NPR (!) airs a rational story on nuclear power

Not too surprising because it’s an interview conducted by Scott Simon, NPR’s best news host, I think. Simon interviews Stewart Brand, my generation’s hero for his Whole Earth catalogues and asks tough questions as Brand explains how he went from a fierce opponent of nuclear power to a strong advocate. The audio link won’t be posted until noon, but if you missed the show, it’s well worth clicking here later in the day.

5 Comments

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5 responses to “NPR (!) airs a rational story on nuclear power

  1. Retired IB'er

    To my mind, nuclear reactors have been the only viable “current” solution to our energy needs for quite sometime. Was glad to see Obama’s $8 billion initiative.

    The benefits far outweigh the risks: especially when you consider the real costs of oil to the US (our on-going “war for oil” adventures in Iraq, fighting petro dollar funded terrorism, pollution, etc.)

    Of course, don’t put that reactor in my backyard… 😉

  2. Quant Head

    Interestly, the deceased Kenneth Rowe, formerly of Greenwich, had more than a dozen nuke plants in the design phase at his firm, when Three Mile Island melted down in 1979. They were all cancelled.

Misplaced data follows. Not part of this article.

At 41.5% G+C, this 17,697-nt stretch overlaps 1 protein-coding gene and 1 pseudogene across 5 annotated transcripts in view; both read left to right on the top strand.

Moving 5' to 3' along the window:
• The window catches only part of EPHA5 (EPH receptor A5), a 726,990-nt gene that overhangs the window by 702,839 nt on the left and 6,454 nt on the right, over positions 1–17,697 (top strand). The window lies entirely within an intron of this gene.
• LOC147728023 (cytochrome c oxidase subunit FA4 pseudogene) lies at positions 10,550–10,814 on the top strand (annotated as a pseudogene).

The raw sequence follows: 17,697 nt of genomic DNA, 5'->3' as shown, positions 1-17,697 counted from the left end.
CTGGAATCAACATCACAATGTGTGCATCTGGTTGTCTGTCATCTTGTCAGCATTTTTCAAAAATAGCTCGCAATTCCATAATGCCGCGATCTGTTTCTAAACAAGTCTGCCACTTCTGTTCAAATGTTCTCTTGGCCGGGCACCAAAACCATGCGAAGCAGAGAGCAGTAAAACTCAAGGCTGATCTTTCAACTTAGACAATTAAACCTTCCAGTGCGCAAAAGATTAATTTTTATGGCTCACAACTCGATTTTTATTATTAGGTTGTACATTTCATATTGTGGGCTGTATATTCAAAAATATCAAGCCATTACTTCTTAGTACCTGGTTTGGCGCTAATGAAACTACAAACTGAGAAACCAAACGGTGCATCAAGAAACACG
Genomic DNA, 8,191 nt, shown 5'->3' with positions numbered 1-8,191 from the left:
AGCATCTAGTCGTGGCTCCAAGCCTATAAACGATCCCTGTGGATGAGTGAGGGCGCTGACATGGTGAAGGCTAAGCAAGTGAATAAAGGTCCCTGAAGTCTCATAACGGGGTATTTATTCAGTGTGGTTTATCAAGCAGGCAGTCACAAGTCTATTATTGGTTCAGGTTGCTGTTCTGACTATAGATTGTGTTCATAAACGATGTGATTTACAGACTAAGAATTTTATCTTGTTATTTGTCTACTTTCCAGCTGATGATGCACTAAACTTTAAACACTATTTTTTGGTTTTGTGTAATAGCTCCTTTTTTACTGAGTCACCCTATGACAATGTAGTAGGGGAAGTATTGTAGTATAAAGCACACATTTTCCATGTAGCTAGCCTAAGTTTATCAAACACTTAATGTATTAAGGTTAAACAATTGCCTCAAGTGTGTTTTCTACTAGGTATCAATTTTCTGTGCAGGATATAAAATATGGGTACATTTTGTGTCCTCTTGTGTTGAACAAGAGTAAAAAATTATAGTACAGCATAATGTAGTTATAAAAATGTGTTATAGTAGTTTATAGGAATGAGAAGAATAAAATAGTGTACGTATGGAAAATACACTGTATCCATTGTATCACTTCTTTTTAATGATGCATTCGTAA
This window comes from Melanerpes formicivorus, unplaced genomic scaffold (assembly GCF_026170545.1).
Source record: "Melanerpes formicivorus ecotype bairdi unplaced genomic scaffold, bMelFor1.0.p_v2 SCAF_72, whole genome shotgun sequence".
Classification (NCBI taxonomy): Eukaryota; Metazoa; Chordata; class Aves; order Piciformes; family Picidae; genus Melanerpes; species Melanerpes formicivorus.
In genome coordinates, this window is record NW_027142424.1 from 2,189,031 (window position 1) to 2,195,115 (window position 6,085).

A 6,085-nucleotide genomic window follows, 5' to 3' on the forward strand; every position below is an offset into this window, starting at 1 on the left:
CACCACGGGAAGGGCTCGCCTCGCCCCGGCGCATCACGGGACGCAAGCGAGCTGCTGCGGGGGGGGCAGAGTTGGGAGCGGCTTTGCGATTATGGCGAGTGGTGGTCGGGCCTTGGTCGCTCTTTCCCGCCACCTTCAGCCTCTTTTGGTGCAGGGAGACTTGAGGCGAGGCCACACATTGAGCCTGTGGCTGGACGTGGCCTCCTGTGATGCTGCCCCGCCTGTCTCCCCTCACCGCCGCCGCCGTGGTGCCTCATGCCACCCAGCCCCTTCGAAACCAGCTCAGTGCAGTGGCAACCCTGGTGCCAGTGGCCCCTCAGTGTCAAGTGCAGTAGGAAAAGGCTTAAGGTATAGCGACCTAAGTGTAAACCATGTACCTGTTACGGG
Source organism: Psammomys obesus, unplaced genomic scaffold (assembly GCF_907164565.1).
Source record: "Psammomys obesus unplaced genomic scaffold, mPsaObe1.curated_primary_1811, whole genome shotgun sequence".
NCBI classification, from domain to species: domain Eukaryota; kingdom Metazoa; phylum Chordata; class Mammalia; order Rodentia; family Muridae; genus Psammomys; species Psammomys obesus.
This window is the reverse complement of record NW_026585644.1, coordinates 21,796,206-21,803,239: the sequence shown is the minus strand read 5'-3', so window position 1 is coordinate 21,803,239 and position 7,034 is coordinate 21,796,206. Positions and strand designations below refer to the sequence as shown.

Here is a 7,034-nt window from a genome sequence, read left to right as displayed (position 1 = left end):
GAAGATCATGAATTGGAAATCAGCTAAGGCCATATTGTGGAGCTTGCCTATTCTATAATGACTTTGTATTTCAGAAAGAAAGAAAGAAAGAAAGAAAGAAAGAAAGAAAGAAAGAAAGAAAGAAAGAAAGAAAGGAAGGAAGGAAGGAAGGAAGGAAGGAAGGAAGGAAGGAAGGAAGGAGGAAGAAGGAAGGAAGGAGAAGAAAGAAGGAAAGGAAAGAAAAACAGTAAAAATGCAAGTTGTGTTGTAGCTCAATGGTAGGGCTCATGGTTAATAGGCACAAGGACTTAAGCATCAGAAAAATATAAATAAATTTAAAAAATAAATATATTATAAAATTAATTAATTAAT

Meanwhile, France is something like 60% nuke power.

    This is the obvious solution to the climate change and foreign oil problem at the same time.

    Nevertheless, cold fusion from the ocean store of heavy hydrogen will be the answer in the long run.

  3. pulled up in OG

    The last one we built was a teardown, and it wasn’t even in Greenwich. 100% built, tested, and never put a friggin’ watt online.

    I think Shoreham went for $8B. Nice piece of change back then, chicken feed these days.

  4. pulled up in OG

    Still have that old Whole Earth downstairs. Have to dig it out tomorrow for a good laugh.

  5. Arouet

    It’s not difficult to find climate change scientists who support nuclear energy because it produces no carbon emissions. Moreover, flora and fauna are troubled less by radiation than by human presence (Chernobyl, for example, is rumored to be one of the most biodiverse locations on the planet).